Countdown to Launch: Make a Plan for Your Website’s Debut


Launching a new website is exciting – and a little scary at times. A strategy for the launch of your new website helps avoid mistakes, highlights commonly overlooked items, and makes for the most successful debut to the public. A new website takes months of thinking, designing, building, writing copy, and designating people to help, which is a lot of work. If you’ve done it right, the time has finally come to showcase your work. Don’t let all that time go to waste by hitting the “go” button before you’re ready – put ample thought and strategy behind getting people to care, notice, and engage with your site when it goes live.

Consider these best practices.

1. Launch Without Errors

Test all browsers and devices for glitches and keep a list of them all to stay organized. Pass the website around to colleagues and staff, and ask them to track any errors they find (avoid asking friends and family unless they are familiar with the goals and the industry). Of course, “red team” the website’s copy several times by sending it to someone in your office who has not seen it before in order to catch any spelling or grammar mistakes. Give all parties access to a shared document and track edits there, so they can see what has been discovered and what has been fixed. Finally, be sure to have a plan for all the technical aspects including pointing domain names, hosting setup or changes, submitting to Google’s search engine, link changes on other out-bounding sites, and so on. Keep this list updated even after launch to monitor anything else that comes up.

2. Strategize a Phased Launch

After countless web launches in the last eight years, we have learned that strategizing the launch approach with the client is the best way to avoid mistakes. We once made the mistake of tweeting about a site launch without the client’s permission, which taught us the hard way that discussing a rollout plan is an important conversation to have. Does the client want to do a soft launch, where only employees and close partners are told of the new site initially? Soft launches allow you to monitor any glitches with a smaller audience before going big. When it’s time for the hard launch, review your email database. Are there groups of people who you could email market to and highlight some of the user friendly improvements on your new site? The “check out our new website” email or tweet is ancient. Give them something more specific as to why they use the site. For instance, send an email blast to your apartment residents and say, “Now pay your rent online with ease,” or something that helps them understand what are the changes to your new website design. A strategy helps you really make the impact you’re seeking with this new tool, thereby securing your ROI.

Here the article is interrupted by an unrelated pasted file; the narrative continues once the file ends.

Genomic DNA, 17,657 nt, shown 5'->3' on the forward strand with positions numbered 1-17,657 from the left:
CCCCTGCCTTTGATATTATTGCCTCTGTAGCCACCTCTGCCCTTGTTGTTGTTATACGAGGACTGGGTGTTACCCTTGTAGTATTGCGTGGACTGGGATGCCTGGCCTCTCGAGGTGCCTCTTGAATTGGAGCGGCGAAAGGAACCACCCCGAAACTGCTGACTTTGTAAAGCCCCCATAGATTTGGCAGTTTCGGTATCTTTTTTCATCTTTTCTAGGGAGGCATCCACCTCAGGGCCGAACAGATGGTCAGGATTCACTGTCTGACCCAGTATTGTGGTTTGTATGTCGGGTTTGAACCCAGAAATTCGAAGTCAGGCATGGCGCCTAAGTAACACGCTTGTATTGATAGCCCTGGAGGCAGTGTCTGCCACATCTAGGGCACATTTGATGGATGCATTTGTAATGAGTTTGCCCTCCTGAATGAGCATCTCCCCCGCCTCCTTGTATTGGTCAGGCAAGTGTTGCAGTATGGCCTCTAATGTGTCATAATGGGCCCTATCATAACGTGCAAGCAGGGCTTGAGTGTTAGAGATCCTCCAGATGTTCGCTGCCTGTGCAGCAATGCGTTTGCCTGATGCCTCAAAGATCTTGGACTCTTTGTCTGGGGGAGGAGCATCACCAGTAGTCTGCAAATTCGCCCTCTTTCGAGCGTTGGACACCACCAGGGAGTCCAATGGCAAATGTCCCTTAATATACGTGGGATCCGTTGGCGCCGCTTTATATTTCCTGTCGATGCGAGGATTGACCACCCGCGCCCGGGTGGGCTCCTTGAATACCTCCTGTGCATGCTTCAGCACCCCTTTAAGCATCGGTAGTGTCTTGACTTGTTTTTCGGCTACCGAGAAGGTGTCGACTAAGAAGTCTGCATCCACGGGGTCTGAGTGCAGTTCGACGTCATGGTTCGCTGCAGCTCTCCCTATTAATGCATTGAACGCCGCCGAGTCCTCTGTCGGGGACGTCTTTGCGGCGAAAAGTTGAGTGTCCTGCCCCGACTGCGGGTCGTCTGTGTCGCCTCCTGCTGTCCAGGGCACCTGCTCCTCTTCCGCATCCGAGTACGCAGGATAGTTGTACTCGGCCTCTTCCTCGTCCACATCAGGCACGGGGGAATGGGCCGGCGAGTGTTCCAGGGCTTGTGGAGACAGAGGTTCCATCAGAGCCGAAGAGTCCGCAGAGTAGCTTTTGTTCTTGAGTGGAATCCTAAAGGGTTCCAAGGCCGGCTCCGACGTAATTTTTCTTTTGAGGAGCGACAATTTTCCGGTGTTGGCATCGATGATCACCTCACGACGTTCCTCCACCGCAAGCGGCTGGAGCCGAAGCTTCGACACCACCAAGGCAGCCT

3. Train Staff

Training your staff will help keep the site updated once it is launched. Show them how to use the CMS (Content Management System), help them with templates to develop future blog content, and most importantly, have your content marketing plan ready to go. Identify thought leaders in your office to help circulate and create content for blogs, creating key ambassadors that can champion your new site.